For the bunker industry, 100% sulfur compliance by 2020 is a distant dream


The world’s bunker industry is making progress in inching toward meeting the International Maritime Organization (IMO) global sulfur cap target by 2020, but with less than three years to go, achieving the target in its entirety still looks like a tough climb.

Apart from the fundamentals — availability of 0.5% sulfur compliant fuels or other suitable alternatives — uncertainty about oil prices and the huge costs involved will also be hurdles to achieving a radical change, sources said, adding that neither the refining industry nor the shipping sector are equipped to deal with the tectonic shifts.

This view also resonated at an industry conference in Fujairah last week, where over 30% of the respondents who participated in a live poll said there would be some degree of non-compliance with the related emission control area (ECA) cap by 2020. Although, they were specifically responding to compliance in ECA, this might be indicative of how things might look like in non ECAs, if one were to extend the sampling group.

“Of course, we have to take care of the environment, of course we have to take care of the next generation [but] of course, we have to be reasonable [to the industry],” Gamal Fekry, the CEO of Red Sea Marine Management DMCC, said at Fujcon 2017 last week.

“Everybody is waiting because there is no incentive in place to do anything right now [ahead of the 2020 global sulfur cap]. Banks are not going to give money for scrubbers unless they know the repayment or payback time and find the economics attractive, while LNG is for the future as infrastructure is insufficient and capital intensive. The majority [of customers] will be hoping that refineries and trading companies can provide blended fuels although the supply chain will not be able to adapt that quickly,” according to Paul Nix, general manager of terminal operations at Gulf Petrochem.

When ECA zones were first introduced in Europe, some shipowners simply opted to pay the fines and not comply with the sulfur limit there, as this was still cheaper than burning ECA compliant fuels, Nix said, adding that the industry has been relying too heavily on a penalty-based system.

A carrot-based approach, which has incentives, may be better than using a stick, with penalties, he said.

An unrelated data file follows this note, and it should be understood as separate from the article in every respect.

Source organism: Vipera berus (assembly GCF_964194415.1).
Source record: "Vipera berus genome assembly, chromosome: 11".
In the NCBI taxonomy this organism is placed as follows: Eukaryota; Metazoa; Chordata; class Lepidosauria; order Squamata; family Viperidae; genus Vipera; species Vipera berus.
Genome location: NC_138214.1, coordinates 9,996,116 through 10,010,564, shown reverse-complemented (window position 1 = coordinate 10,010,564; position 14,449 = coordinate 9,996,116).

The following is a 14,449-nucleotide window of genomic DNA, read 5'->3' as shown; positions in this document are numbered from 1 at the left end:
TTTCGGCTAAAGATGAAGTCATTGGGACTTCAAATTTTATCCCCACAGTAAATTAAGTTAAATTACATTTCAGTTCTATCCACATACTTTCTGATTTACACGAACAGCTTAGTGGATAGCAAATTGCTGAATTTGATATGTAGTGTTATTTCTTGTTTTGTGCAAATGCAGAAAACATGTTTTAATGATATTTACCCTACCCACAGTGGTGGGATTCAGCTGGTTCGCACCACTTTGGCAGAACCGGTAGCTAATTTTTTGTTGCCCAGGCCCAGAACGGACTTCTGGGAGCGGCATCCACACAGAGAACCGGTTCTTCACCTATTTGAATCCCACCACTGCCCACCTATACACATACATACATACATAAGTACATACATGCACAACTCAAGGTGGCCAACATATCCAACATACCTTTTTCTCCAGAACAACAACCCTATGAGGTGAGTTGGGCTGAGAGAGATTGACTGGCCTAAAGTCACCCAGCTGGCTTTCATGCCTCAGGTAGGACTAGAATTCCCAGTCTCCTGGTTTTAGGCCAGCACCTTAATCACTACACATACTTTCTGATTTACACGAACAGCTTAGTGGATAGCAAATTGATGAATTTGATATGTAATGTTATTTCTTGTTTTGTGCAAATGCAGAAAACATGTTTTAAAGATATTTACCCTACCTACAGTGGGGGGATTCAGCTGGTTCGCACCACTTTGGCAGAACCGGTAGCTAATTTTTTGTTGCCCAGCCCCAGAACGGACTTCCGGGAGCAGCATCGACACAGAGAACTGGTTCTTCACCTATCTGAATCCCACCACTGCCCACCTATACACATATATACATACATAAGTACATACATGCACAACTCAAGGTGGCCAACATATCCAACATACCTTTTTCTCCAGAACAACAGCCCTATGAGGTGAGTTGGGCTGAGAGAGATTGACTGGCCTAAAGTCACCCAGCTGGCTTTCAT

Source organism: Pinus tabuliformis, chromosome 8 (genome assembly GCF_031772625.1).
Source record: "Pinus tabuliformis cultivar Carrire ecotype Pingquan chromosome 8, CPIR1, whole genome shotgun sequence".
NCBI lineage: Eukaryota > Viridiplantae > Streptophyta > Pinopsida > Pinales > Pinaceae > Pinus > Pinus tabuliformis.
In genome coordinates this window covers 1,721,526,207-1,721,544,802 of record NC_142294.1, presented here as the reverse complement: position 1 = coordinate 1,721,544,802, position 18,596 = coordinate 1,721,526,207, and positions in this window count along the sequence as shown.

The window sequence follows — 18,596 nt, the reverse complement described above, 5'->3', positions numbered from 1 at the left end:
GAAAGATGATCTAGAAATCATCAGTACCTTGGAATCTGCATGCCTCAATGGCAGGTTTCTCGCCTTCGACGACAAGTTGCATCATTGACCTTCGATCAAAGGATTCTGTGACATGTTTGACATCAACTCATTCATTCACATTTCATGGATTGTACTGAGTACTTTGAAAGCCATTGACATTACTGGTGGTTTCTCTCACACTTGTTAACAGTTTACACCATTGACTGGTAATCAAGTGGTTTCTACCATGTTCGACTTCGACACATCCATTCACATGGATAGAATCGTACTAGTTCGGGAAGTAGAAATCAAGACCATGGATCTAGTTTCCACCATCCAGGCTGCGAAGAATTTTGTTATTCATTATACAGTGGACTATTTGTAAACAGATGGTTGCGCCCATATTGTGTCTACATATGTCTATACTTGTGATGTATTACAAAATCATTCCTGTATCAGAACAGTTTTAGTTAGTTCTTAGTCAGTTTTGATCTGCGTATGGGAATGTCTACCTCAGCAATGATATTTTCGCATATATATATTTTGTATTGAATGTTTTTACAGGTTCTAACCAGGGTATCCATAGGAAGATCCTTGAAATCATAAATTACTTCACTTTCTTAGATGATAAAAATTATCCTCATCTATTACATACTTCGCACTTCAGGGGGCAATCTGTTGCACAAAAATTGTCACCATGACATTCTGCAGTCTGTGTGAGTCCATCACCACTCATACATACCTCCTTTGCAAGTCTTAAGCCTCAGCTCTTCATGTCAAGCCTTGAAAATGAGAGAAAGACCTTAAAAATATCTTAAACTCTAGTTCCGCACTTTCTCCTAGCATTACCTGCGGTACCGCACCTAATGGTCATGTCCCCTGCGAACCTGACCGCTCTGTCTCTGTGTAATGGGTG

However, some felt that, as long as penalties around the world are similar and are high enough, the industry will be compelled to abide. “By 2020, we will have some sort of compliance; we’ll know how regulation will be enforced and how effective it is. If the industry has clarity, then solutions will be found and it will work its way through it…but unless there is a level playing field, everybody will wait and watch before adopting a solution,” said Andrew Laven, manging director at Bomin Oil DMCC.

There are 88 signatories to Annex VI of the international MARPOL environmental convention, which aims to prevent air pollution from ships. In addition, according to the International Transport Workers’ Federation, there are 35 Open Registries, of which 13 are signatories to Annex VI and 22 are not. As a result, over 90% of global trade now passes through ports in the 88 signatory states.

Open Registries/Flags of Convenience account for about 70% of bunker purchases, Robin Meech, managing director at Marine & Energy Consulting and Chairman of the International Bunker Industry Association (IBIA), said in an e-mail to S&P Global Platts Thursday, adding that this leaves significant scope for re-flagging, reducing compliance if adequate measures are not taken.

Furthermore, of the 88 signatories, so far only 28 states (26 in the EU, along with the US and Canada) have significantly enforced Annex VI, Meech said.

“This means 60 states require port state enforcement resources and training for officers,” he said.

Measures to improve compliance could include making it illegal to leave port with insufficient bunkers to reach the next designated port compliantly, he said. There is also a need to improve bunkering standards in many ports by introducing unified standards, accurate measurement and survey systems, and more training for seafarers and port officers, he said.

“For its part, IBIA is also seeking to smooth the transition post 2020,” he said, adding that the association has developed the IBIA Port Charter, which focuses on three essential principles to ensure that systems are in place to enable quality bunkers to be delivered, measures are taken to ensure that the correct quantity is delivered, and systems are transparent for all concerned parties.

Source: Platts  

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